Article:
Is the Win Bonus in MMA Making Fighters Avoid Risks & Ruining the Sport?
The win bonus in MMA is a double-edged sword that improves fights as much as it hurts them, removing some of the chances that fighters might otherwise take. It can lead to better fights, though it can also lead to slow-paced matches with neither fighter trying to finish the other.
Fighters should aim to make as much money as possible whenever they step into the cage. They have a very limited window in which to make money and a win bonus nets them a healthier profit. It also makes some fighters come up with a safer game plan.
This is most seen in wrestlers who will control their opponent for three rounds, but not try to finish them off. Fighters like Jon Fitch or Nik Lentz can grind decisions and rack up a decent paycheck that way.
The only problem is it makes the sport unwatchable for the casual fan.
As much as MMA is supported by the diehard faithfuls that have populated it since its beginning, it is the masses that really fund those that participate in it. They want to be entertained and skill comes second.
That doesn't mean that MMA companies should cater to them or sell out, it just means that promoters need to be prepared for when fighters choose to win over looking good. In that sense, win bonuses cause a lot of problems.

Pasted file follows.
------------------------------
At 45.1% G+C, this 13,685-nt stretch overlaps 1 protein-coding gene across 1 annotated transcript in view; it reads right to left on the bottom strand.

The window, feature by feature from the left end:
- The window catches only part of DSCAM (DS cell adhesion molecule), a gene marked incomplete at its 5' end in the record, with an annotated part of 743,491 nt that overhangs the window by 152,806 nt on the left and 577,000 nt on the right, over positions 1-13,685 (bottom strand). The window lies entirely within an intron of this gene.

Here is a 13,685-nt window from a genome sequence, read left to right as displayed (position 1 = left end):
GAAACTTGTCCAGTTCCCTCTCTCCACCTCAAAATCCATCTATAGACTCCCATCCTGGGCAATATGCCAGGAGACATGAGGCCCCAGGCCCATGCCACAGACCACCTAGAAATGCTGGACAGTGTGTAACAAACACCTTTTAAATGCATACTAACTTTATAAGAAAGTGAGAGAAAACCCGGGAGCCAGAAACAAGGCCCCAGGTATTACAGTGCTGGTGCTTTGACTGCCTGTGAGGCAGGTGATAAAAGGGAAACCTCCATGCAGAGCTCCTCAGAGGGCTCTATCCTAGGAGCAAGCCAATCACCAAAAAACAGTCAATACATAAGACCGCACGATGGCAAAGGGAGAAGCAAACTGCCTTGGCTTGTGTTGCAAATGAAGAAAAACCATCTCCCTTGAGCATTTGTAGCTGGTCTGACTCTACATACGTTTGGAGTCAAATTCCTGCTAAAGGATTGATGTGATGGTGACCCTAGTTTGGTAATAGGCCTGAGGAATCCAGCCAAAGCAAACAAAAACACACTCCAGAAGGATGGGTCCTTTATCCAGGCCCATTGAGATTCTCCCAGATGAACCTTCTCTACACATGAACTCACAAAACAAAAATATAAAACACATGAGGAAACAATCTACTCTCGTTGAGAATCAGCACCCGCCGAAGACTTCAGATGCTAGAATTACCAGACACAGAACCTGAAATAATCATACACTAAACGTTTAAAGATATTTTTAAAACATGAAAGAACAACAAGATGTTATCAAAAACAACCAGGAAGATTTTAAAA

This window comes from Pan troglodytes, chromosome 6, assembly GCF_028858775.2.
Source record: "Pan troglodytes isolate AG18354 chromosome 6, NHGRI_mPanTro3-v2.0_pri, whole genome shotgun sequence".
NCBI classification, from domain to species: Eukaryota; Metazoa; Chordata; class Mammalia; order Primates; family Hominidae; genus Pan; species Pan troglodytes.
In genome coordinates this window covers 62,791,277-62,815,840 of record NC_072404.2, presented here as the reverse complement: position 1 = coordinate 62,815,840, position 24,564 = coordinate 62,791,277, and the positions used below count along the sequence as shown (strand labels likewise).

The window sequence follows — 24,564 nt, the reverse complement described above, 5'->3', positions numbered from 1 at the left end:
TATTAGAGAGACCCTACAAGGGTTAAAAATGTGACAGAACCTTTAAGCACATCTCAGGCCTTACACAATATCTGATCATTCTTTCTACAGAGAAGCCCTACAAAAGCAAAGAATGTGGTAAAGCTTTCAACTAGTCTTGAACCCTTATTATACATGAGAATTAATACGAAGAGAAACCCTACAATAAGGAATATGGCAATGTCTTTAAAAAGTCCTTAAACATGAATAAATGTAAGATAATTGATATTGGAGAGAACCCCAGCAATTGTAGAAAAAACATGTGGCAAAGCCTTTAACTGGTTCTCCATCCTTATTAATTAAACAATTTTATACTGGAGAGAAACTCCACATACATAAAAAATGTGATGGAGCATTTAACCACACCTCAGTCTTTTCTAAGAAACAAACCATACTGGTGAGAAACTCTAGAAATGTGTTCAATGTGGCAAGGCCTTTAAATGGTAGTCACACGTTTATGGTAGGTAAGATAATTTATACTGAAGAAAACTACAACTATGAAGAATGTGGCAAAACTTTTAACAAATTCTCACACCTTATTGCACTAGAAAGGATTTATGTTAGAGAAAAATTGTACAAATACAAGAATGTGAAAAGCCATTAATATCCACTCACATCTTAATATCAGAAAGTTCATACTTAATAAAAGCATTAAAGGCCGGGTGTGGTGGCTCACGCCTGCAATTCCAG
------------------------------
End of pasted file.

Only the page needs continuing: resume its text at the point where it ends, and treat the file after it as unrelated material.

But for every issue that there is with win bonuses, there is a poorer option in their place.
Boxing has never had win bonuses and while that means a fighter's paycheck won't fluctuate at any point, it also means that fans might see some competitors phone it in. It happened when Nonito Donaire fought Omar Narvaez on HBO. The fight was supposed to be a great one, but it turned into Narvaez running away for most of the fight.
Because he had been paid in advance and there was no way that the promoter could lessen his fee. He could do whatever he wanted as long as he didn't throw the fight purposely and he showed up.
MMA stops fighters from being able to do this by making winning something that is financially rewarding. There might be some fighters who take this to extremes and choose to not engage in any risks while in the fight.
This seems oxymoronic, but more and more fighters are doing it.
They shouldn't be blamed for it as they need to make money and there isn't much promoters can do to change policy without making it worse.
Some companies like the UFC award bonuses for exciting finishes which cuts down on any possible monotony, but it is something that will always exist. Fighting cautiously for win money is something that is unique to MMA, but nothing that will ruin the sport in the long-run.
And it's better then the alternative.
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